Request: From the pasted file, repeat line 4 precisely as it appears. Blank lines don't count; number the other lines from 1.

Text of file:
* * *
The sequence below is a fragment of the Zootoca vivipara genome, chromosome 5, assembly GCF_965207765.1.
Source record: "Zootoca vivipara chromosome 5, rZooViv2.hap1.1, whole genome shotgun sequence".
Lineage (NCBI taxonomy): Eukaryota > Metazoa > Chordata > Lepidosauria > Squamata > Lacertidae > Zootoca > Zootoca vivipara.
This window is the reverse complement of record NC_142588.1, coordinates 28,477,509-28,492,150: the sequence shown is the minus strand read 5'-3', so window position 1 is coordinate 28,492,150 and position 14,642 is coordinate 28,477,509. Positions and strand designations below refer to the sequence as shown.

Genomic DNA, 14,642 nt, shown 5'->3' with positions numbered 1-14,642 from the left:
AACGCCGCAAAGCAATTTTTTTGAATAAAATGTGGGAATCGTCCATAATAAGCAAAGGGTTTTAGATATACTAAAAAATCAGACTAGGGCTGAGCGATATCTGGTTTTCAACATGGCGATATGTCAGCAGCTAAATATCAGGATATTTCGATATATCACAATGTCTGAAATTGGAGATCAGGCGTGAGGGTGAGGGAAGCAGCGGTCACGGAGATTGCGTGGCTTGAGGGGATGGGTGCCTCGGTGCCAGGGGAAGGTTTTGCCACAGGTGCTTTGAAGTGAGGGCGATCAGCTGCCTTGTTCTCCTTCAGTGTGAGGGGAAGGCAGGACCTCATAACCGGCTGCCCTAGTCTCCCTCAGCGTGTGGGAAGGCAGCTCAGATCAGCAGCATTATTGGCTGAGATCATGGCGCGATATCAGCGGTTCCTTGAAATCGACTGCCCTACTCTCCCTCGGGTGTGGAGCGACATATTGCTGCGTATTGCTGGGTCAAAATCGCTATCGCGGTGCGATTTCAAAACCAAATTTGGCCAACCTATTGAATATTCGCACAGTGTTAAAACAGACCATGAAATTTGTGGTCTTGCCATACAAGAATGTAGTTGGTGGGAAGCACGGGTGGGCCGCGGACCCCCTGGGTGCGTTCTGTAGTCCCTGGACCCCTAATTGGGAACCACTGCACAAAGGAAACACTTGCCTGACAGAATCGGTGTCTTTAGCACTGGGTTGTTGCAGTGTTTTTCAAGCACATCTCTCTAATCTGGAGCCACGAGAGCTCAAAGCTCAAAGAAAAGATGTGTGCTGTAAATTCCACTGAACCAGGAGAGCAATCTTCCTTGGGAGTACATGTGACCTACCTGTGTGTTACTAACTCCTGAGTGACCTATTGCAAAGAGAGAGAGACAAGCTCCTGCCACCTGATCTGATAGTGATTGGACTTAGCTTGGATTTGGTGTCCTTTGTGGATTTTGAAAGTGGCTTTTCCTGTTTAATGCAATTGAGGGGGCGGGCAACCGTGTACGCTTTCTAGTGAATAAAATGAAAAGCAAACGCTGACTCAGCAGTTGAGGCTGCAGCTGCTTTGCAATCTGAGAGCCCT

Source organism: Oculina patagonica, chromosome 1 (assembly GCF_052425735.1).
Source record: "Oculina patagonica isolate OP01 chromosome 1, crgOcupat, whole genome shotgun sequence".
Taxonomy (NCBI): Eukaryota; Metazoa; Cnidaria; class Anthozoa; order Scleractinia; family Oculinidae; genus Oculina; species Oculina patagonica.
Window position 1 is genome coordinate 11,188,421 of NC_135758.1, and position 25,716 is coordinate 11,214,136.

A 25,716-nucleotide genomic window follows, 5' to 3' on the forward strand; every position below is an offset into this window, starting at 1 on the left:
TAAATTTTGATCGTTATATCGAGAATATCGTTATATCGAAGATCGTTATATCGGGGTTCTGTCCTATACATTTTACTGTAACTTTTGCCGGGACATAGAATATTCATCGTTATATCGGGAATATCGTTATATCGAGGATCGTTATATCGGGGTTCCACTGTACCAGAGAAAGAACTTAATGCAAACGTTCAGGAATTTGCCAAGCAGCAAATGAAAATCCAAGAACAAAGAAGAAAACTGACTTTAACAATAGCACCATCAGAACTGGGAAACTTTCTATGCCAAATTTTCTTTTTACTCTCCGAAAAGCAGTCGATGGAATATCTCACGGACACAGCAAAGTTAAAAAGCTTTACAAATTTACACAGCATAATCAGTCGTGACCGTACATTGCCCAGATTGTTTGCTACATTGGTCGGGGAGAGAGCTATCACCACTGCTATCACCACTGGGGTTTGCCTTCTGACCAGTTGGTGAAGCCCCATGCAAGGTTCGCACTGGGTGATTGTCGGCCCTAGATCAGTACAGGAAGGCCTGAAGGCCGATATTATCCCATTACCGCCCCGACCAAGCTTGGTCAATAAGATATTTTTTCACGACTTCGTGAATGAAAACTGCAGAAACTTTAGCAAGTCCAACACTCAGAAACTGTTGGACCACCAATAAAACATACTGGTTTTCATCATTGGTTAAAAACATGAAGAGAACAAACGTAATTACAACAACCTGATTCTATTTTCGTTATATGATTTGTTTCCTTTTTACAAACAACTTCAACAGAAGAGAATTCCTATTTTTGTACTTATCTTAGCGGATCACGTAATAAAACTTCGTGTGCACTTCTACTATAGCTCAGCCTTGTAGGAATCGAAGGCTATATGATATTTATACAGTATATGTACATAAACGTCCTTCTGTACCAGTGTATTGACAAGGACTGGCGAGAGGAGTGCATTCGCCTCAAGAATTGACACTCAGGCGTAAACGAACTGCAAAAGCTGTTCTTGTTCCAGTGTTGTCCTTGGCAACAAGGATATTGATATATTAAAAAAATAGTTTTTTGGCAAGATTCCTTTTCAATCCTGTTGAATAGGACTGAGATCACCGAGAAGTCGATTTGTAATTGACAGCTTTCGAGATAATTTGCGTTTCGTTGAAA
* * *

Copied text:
This window is the reverse complement of record NC_142588.1, coordinates 28,477,509-28,492,150: the sequence shown is the minus strand read 5'-3', so window position 1 is coordinate 28,492,150 and position 14,642 is coordinate 28,477,509. Positions and strand designations below refer to the sequence as shown.